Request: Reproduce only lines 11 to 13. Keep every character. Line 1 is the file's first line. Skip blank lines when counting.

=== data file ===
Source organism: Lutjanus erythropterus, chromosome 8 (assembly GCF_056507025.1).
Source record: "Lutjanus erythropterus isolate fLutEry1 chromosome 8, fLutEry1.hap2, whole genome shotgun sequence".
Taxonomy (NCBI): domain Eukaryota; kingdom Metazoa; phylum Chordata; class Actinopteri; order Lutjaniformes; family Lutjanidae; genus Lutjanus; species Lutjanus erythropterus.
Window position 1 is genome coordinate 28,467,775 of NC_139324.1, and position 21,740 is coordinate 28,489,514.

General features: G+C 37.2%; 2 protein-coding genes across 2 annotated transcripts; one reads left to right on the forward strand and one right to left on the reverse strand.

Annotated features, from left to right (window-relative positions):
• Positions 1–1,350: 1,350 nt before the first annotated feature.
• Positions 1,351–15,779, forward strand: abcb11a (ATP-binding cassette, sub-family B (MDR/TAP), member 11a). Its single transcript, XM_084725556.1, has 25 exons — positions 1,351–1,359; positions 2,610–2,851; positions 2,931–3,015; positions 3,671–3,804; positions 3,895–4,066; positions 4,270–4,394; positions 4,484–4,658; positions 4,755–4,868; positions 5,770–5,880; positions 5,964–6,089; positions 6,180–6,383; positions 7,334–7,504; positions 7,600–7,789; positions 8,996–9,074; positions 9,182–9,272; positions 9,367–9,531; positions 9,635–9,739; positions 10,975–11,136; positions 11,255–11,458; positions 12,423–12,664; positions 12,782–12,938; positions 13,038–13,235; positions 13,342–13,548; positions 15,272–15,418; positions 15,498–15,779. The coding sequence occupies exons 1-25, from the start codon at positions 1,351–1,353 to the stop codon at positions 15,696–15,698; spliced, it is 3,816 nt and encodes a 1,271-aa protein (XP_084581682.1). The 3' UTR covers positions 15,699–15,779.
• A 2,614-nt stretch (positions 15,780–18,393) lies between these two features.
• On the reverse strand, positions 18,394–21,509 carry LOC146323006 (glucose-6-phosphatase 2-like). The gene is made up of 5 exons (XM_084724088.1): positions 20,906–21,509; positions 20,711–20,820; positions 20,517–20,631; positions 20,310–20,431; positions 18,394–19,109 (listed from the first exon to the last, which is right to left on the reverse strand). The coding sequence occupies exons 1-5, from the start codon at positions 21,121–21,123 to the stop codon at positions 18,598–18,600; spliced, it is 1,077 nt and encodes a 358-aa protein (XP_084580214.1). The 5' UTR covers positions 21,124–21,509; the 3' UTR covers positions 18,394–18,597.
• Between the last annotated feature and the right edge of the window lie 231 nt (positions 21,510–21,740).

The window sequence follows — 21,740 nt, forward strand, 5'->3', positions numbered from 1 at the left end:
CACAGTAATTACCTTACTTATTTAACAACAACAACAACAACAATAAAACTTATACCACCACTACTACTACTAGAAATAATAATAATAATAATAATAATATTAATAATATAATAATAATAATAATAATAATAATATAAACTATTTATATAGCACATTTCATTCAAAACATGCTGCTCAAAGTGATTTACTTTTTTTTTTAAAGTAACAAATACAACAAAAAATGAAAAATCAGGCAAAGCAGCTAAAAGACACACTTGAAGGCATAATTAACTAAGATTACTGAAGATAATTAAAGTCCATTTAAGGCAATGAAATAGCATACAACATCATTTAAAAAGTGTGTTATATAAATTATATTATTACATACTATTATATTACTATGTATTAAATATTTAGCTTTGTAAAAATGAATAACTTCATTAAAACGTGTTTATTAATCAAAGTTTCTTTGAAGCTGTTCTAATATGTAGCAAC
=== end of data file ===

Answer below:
• Between the last annotated feature and the right edge of the window lie 231 nt (positions 21,510–21,740).

The window sequence follows — 21,740 nt, forward strand, 5'->3', positions numbered from 1 at the left end:
CACAGTAATTACCTTACTTATTTAACAACAACAACAACAACAATAAAACTTATACCACCACTACTACTACTAGAAATAATAATAATAATAATAATAATATTAATAATATAATAATAATAATAATAATAATAATATAAACTATTTATATAGCACATTTCATTCAAAACATGCTGCTCAAAGTGATTTACTTTTTTTTTTAAAGTAACAAATACAACAAAAAATGAAAAATCAGGCAAAGCAGCTAAAAGACACACTTGAAGGCATAATTAACTAAGATTACTGAAGATAATTAAAGTCCATTTAAGGCAATGAAATAGCATACAACATCATTTAAAAAGTGTGTTATATAAATTATATTATTACATACTATTATATTACTATGTATTAAATATTTAGCTTTGTAAAAATGAATAACTTCATTAAAACGTGTTTATTAATCAAAGTTTCTTTGAAGCTGTTCTAATATGTAGCAAC